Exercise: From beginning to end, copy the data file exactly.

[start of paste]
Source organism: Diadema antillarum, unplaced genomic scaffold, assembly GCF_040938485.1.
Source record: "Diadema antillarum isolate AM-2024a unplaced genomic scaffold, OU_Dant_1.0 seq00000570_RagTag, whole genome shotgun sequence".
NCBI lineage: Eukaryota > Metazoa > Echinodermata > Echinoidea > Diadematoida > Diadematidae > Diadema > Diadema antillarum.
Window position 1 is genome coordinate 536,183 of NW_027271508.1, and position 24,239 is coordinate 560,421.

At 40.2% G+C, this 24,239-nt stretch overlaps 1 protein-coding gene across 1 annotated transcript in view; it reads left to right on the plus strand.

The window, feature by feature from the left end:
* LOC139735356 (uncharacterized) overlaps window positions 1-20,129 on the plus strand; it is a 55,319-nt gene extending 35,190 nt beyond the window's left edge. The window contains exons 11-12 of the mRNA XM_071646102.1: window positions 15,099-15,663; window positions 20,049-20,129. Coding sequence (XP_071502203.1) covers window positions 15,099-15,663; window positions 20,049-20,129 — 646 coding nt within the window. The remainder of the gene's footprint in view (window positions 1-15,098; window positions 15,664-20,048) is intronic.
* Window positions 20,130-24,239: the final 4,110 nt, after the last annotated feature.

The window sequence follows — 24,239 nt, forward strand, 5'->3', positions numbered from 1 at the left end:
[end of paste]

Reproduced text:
Source organism: Diadema antillarum, unplaced genomic scaffold, assembly GCF_040938485.1.
Source record: "Diadema antillarum isolate AM-2024a unplaced genomic scaffold, OU_Dant_1.0 seq00000570_RagTag, whole genome shotgun sequence".
NCBI lineage: Eukaryota > Metazoa > Echinodermata > Echinoidea > Diadematoida > Diadematidae > Diadema > Diadema antillarum.
Window position 1 is genome coordinate 536,183 of NW_027271508.1, and position 24,239 is coordinate 560,421.

At 40.2% G+C, this 24,239-nt stretch overlaps 1 protein-coding gene across 1 annotated transcript in view; it reads left to right on the plus strand.

The window, feature by feature from the left end:
* LOC139735356 (uncharacterized) overlaps window positions 1-20,129 on the plus strand; it is a 55,319-nt gene extending 35,190 nt beyond the window's left edge. The window contains exons 11-12 of the mRNA XM_071646102.1: window positions 15,099-15,663; window positions 20,049-20,129. Coding sequence (XP_071502203.1) covers window positions 15,099-15,663; window positions 20,049-20,129 — 646 coding nt within the window. The remainder of the gene's footprint in view (window positions 1-15,098; window positions 15,664-20,048) is intronic.
* Window positions 20,130-24,239: the final 4,110 nt, after the last annotated feature.

The window sequence follows — 24,239 nt, forward strand, 5'->3', positions numbered from 1 at the left end: